The Pastel Journal

The Pastel Journal November/December 2018

Pastel Journal covers topics of interest to working pastelists as well as those who work in pastel as an additional medium along with those who are just experimenting with the medium.

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2 Min.
risk and reward

“Damn, and just when I was starting to get it!”These words, attributed to Impressionist giant and pastel icon Edgar Degas on his deathbed, point to one of the artist’s remarkable qualities—that is, his ongoing interest in “the search.” Here was an artist who was not averse to risk-taking, who looked upon innovation not as a threat but as an opportunity for growth—a way to take his art-making to new and daring heights of creativity. Degas’ penchant for innovation manifested in a variety of ways, perhaps most notably in his compositional experimentation, but also in his readiness to work in a variety of media—not only pastel, but also engraving, monotype and photography. He was not one to settle into a comfort zone. Such daring-do doesn’t come naturally to most, and yet it’s…

3 Min.
fresh perspectives

THE MUSEUM OF FINE ARTS BOSTON IS HOSTING the exhibition, “French Pastels, Treasures From the Vault,” through January 6, 2019. I worked with the museum this past summer to develop supplemental materials to make the process and implements of pastel painting more accessible to museum visitors. For the exhibit’s “art cart,” the curators and I wanted to show the range of materials and techniques used by 19th-century pastelists, so I decided to take it to the next level and show the visitors by example. It was a simple idea: Take a still life with three pears, and create one painting each in the styles of Degas, Cassatt and Millet. The aim was to show the variety in style and approach possible with pastels. That all sounded fine in theory, until I…

3 Min.
the art of not knowing

A MEMBER OF THE CHOCTAW NATION BY BIRTH, Susan Ross Grimaldi, M.Ed., was recognized at an early age as a visionary by her Choctaw grandmother, who in turn taught her. Grimaldi was initiated as a healer at the age of 19. Today, she’s a Native American shaman who has participated in thousands of healings and is world renowned for her invaluable fieldwork in cultural preservation of shamanic traditions from the Amazon Basin, in Brazil, to remote regions of Tuva, in eastern Siberia, and Mongolia. She also spent 17 years on a project in northeast China and Inner Mongolia helping to revive shamanism. She has authored articles, been the subject of radio interviews and, with her partner, John R. Lawrence, Ph.D., filmed documentaries on shamanism. A State of Rapture From an early age,…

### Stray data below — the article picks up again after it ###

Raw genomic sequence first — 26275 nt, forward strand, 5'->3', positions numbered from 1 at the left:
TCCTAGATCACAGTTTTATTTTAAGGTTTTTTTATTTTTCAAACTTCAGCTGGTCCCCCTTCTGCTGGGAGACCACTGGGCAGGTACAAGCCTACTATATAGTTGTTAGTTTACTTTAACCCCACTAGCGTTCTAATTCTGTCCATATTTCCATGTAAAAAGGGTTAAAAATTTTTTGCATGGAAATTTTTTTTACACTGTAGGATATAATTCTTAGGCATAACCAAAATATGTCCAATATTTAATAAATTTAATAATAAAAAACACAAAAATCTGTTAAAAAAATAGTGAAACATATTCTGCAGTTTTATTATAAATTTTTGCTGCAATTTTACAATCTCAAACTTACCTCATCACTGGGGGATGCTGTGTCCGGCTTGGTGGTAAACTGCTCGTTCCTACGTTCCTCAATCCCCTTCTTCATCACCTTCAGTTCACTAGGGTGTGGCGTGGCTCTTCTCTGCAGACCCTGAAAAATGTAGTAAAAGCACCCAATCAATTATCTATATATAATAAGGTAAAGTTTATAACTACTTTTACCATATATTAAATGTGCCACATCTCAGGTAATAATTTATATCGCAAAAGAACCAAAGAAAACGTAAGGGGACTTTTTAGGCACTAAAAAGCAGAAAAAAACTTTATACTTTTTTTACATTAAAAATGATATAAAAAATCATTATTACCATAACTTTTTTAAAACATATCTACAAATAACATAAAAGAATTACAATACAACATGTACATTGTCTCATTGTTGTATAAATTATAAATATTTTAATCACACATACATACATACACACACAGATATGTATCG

1 Min.
a dance with color

“I like pastel because it’s instantaneous and full of beauty,” says Grimaldi. “I can be direct, intense or delicate and engage without hesitation. Waiting for paint to dry breaks my flow, but using pastels always feels expansive and exciting. It makes me happy. When I paint, I’m lost in timelessness and feel innocent, somehow more dear to myself. Pastel painting moves me in a way that helps me to appreciate myself.” Grimaldi’s favored pastels include Schmincke, Sennelier and Henri Roché, to which she sometimes adds PanPastels, and she’s particularly keen on the use of iridescents and metallics. Highly experimental, Grimaldi uses a multitude of both traditional surfaces, such as Richeson Pastel Board and various sanded papers, as well as nontraditional surfaces, including metallic photo papers, raw silk, linen, cotton and deer suede.…

4 Min.
composition boot camp

IT SOMETIMES TAKES CONVINCING THAT an entire workshop devoted to composition is worthwhile. Most students are more concerned about the end of the painting process—those sparkling finishing touches. But when I teach my Composition Boot Camp workshop, I focus intensively on what I believe is the most difficult, yet most important, stage of the painting process: the beginning. I find that most students either rush through this composition stage or bypass it altogether. The result is that they fall prey to myriad bad habits that inevitably work their way into their paintings. The good news, though, is that there are indeed learnable skills that any artist can master to address these potential pitfalls successfully. Following is a list of five common bad habits that appear in a painting when particular composition skills…

1 Min.
shaping up your images

A proportion scale, or wheel, which has an inner wheel that rotates atop a larger outer wheel, aids in the resizing of an image to fit a target width or height. To find correct proportions: Choose either the desired height or width for the thumbnail sketch. For example, I chose a 3-inch vertical height for my sketch. I lined up 3 inches on the small wheel to the corresponding vertical dimension of my painting size—in this case, 8 inches—on the large wheel. I then found the horizontal dimension of my painting size on the large wheel—in this case, 10 inches—and looked to see what 10 inches lined up with on the smaller wheel, which resulted in the horizontal dimension for my thumbnail sketch: 3¾ inches.…